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Title: Influence of low-dose nitric oxide on mono- and mixed-species biofilms formed by bacteria isolated from cystic fibrosis patients
Author: Duignan, Caroline Marie
ISNI:       0000 0004 6422 6682
Awarding Body: University of Southampton
Current Institution: University of Southampton
Date of Award: 2017
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Cystic fibrosis (CF) is an autosomal recessive disorder. One of the characteristic hallmarks of the disease is infection of the lung. Over the life time of a CF patient, a number of pulmonary exacerbations occur which result in irreversible lung damage. Despite continuous treatment with antimicrobials, microorganisms continue to persist in the CF lung due to the formation of biofilms. The biofilm mode of growth can display up to a 1000x greater tolerance to antimicrobial treatments than their free living planktonic counterparts. Hence, anti-biofilm therapy strategies are required to break up these tolerant microbial communities. Nitric oxide (NO) is one of the proposed anti-biofilm therapies, which has been shown to successfully initiate biofilm dispersal of one of the most widely recognized CF pathogens, P. aeruginosa. The work in this thesis was undertaken to investigate the use of NO as a potential biofilm dispersing agent for the monospecies biofilms formed by other commonly identified CF microorganisms. The second chapter outlines the isolation of these microorganisms from CF sputum samples and describes the culture profiling results for the CF patient cohort sampled. The third results chapter examines the effect of NO on the monospecies biofilms formed the CF microorganisms isolated in chapter 2. A biofilm dispersal effect was not observed across a range of NO concentrations; however intriguingly there was an effect on biofilm cell viability for NO concentrations ≥ 100 pM. Chapter 4 outlines a mixed species biofilm model composed of CF isolates for P. aeruginosa and S. aureus and a method to recover and analyse genomic DNA from biofilms. Biofilm dispersal for this mixed species biofilm was not observed however a reduction in the S. aureus population fraction was noted. The work in Chapter 5 was undertaken to adapt a new fluorescence in situ hybridisation method CLASI-FISH for the identification of microorganisms within CF sputum.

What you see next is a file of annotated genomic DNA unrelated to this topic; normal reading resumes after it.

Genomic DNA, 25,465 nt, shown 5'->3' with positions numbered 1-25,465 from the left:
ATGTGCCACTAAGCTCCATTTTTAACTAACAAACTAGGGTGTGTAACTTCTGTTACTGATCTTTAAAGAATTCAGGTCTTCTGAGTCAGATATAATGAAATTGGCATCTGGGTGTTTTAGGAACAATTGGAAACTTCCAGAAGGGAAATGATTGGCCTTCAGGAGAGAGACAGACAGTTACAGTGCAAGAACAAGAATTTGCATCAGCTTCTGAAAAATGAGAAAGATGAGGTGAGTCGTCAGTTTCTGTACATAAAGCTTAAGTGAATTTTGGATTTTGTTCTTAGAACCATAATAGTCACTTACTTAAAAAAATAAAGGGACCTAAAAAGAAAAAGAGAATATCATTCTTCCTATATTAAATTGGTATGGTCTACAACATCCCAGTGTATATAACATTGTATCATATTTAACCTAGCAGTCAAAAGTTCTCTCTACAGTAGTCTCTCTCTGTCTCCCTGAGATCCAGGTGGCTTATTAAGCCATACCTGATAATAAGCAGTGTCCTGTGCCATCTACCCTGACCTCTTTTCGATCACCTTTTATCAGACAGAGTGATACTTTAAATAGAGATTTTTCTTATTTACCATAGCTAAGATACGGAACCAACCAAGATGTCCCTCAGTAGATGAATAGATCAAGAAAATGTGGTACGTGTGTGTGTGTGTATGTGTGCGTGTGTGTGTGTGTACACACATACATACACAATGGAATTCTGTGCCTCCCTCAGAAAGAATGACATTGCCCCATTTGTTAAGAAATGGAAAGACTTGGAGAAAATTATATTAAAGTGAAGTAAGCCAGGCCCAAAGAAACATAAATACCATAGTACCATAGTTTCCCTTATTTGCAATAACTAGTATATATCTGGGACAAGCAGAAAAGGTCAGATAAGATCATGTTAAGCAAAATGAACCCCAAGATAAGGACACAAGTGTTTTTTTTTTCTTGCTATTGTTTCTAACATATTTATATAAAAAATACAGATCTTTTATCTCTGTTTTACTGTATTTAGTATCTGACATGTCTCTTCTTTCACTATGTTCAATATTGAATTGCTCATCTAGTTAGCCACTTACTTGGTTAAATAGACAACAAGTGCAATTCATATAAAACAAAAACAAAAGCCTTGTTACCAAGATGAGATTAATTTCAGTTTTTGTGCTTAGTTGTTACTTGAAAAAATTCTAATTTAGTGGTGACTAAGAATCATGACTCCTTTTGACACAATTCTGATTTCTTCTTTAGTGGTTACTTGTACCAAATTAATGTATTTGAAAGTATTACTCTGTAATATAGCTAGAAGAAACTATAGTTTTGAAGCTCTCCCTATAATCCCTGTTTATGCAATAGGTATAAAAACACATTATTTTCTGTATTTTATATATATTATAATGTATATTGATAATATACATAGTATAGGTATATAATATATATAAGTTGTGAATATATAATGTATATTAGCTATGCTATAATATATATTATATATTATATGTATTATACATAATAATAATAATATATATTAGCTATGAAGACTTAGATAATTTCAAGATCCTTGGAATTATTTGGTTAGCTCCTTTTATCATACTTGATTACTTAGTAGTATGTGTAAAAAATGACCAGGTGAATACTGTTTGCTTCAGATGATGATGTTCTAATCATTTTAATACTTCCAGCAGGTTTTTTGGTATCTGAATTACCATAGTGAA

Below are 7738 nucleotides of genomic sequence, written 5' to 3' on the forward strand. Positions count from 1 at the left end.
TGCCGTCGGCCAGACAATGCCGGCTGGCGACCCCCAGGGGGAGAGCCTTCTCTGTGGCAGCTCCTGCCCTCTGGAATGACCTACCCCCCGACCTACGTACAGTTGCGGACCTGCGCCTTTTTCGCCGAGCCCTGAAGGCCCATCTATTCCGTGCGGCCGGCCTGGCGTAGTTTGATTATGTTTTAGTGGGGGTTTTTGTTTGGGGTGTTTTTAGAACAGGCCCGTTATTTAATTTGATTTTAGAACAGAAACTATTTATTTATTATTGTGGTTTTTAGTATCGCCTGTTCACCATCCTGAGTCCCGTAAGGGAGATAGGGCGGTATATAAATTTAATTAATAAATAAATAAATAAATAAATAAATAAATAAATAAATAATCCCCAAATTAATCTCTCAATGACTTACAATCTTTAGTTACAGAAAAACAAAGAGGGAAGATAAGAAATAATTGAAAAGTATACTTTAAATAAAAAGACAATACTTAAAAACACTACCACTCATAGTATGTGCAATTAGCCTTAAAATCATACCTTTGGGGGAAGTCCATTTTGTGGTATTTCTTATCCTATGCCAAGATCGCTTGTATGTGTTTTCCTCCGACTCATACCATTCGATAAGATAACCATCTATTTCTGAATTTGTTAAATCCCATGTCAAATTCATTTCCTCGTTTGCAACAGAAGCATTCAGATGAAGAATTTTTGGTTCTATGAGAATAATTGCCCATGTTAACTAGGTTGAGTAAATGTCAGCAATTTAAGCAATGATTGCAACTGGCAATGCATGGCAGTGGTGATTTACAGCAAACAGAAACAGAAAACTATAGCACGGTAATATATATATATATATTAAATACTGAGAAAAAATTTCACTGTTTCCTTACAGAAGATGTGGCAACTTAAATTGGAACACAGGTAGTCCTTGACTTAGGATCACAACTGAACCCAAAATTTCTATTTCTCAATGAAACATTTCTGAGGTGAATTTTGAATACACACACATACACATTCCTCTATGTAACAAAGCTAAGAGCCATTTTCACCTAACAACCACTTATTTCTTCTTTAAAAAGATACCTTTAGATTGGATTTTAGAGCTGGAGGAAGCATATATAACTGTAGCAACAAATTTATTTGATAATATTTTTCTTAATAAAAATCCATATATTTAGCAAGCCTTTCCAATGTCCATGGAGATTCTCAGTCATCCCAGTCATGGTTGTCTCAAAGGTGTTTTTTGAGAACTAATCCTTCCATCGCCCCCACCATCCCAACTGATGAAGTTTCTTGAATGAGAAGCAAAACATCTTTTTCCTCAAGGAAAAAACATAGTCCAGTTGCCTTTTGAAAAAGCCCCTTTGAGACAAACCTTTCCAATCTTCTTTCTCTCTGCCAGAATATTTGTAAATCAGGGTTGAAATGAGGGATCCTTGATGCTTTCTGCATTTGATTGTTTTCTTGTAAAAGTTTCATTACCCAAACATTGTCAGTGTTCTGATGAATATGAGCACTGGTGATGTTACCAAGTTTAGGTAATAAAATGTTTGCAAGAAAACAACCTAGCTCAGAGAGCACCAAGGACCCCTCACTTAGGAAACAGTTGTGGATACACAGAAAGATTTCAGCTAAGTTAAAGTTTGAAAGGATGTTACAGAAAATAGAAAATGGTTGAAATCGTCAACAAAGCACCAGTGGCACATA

Supervisor: Webb, Jeremy Sponsor: Not available
Qualification Name: Thesis (Ph.D.) Qualification Level: Doctoral
EThOS ID:  DOI: Not available